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Iraq Mire Is a Global Issue

September 04, 2003

After months of arrogant defiance, the Bush administration finally is turning to the United Nations for help with the Iraqi occupation. Bush officials must seize this fleeting moment to revise their dismissive, haphazard approach to postwar Iraq and instead press a U.N. resolution to bring in international forces and the global community to turn around a situation that drifts, by the day, toward disaster.

The longer the occupation goes on, the clearer it has become that Bush officials, who took down Saddam Hussein with alacrity, assumed that rebuilding Iraq would be easy. A new, classified study by the Joint Chiefs of Staff finds hasty, inadequate Iraq planning.

With the Congressional Budget Office stating that the United States can maintain its current level of 140,000 or so troops only until March, the administration's turn to the U.N. indicates that it is coming to grips with the decaying realities in Iraq. Water, power and especially security -- the basics of any nation-rebuilding -- still are badly lacking, and an increasingly lethal resistance grows.

The four areas of the U.S.-proposed resolution offer a good start, including calling for efforts by the United Nations, the U.S.-led coalition and the Iraqi Governing Council and Cabinet to create a democratically elected Iraqi government and to accelerate reconstruction. But the administration should consider more. It should formally ask the U.N. to take over politically in Iraq; it should maintain its military forces and financial commitments under this plan, which also would bring in at least 100,000 non-American troops to help stabilize Iraq.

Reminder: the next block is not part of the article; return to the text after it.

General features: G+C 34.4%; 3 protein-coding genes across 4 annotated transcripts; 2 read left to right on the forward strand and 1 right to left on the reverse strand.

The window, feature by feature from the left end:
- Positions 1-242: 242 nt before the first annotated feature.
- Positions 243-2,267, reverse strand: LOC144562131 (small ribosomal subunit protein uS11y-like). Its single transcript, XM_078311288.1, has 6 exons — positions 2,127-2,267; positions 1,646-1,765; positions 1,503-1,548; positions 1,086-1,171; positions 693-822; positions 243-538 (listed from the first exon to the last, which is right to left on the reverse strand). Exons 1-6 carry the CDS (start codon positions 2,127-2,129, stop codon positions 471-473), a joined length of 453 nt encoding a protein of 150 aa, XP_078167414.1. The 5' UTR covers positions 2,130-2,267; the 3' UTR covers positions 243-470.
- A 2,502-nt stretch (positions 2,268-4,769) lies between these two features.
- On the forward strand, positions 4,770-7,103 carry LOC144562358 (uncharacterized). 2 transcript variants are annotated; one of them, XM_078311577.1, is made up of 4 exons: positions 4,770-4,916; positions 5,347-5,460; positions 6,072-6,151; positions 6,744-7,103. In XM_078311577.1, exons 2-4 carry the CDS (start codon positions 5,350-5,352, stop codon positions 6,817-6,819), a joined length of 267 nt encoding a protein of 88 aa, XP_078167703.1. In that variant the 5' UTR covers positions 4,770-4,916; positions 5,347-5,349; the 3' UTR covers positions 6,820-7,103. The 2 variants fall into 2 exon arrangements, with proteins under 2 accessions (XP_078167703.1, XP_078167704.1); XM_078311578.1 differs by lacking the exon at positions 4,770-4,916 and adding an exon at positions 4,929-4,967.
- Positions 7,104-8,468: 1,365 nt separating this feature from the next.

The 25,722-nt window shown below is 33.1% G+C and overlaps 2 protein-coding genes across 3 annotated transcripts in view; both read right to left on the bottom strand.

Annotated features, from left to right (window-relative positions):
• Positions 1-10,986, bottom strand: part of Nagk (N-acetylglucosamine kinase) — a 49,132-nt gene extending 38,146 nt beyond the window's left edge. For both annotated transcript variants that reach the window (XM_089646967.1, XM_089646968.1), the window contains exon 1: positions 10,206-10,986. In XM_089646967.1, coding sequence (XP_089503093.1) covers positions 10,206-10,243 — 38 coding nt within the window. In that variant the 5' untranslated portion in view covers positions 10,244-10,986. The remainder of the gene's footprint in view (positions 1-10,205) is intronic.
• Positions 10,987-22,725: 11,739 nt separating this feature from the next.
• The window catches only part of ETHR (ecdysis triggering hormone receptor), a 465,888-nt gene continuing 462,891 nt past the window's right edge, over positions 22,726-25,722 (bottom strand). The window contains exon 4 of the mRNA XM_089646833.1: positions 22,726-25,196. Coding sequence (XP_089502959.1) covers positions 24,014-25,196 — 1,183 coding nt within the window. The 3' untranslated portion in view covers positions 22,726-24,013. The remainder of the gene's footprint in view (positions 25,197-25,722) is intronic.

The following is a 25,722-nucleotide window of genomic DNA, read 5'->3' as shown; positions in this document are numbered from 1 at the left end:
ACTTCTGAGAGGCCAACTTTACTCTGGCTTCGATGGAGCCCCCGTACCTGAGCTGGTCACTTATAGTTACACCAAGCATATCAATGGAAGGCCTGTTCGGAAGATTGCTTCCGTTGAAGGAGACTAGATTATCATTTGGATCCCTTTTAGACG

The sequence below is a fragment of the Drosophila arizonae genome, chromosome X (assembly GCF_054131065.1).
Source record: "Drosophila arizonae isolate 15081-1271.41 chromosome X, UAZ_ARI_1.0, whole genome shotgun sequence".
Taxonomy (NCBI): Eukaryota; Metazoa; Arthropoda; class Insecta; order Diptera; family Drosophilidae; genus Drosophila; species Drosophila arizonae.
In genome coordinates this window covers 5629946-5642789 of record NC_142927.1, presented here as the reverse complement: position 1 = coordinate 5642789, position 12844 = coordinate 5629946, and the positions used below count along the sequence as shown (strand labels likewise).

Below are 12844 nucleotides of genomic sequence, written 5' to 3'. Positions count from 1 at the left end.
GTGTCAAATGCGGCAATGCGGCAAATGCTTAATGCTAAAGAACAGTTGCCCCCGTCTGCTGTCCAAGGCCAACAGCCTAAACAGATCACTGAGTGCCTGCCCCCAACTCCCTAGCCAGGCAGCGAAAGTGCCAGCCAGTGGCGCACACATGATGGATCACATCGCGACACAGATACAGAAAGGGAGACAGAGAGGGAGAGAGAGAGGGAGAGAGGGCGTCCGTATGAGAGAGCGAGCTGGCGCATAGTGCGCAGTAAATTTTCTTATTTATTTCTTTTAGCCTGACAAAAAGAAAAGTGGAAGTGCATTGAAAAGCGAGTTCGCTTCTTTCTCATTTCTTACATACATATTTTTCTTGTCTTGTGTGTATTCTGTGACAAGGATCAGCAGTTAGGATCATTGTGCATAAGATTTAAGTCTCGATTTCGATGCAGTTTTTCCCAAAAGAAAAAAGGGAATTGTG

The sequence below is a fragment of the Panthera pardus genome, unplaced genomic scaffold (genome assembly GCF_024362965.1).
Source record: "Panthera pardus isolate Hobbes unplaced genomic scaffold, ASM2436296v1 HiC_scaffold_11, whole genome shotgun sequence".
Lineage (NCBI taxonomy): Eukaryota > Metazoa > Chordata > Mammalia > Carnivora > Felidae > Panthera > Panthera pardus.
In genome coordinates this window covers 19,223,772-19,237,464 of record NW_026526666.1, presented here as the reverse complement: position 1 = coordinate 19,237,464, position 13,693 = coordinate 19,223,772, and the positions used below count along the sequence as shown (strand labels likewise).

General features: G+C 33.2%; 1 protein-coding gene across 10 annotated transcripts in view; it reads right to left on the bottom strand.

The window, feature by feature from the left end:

Especially important is getting Indian and Pakistani troops, many of them Muslims; this would diminish the overwhelming U.S. presence, which only feeds religious and nationalistic tensions, says Gen. John Abizaid, the U.S. commander in Iraq. Reps. Frank R. Wolf (R-Va.) and Henry J. Hyde (R-Ill.) want the president to include as many troops as possible from the already overtaxed and reluctant NATO countries.

The Iraq reconstruction, of course, will cost the world dearly, U.S. taxpayers especially so. Which is why the administration, while shifting its stance on the U.N. and Iraq, is past due in providing Americans with a full, clear accounting of the price of and plan for the Iraq campaign, which has an estimated cost of $1 billion a week. Congress no longer can sit by and accept whatever the administration deigns to tell it, especially with this nation facing a $500-billion deficit in 2004.

With more than 300 U.S. deaths and many thousands of Iraqi and international casualties, the gravity of the U.S. incursion in one of the globe's most unstable regions only deepens. Bush officials assured the nation that this involvement was vital to U.S. interests and that America's best intention was to bring peace to Iraq, and perhaps then to the whole Mideast.

That U.S. commitment will be excruciating to fulfill, would be hugely damaging to back track on. And like it or not, quelling the chaos in Iraq has become a mission in which the international community suddenly has a huge stake. The U.S. and peace-minded nations can't leave Baghdad in blazes for fear of greater calamities spreading.

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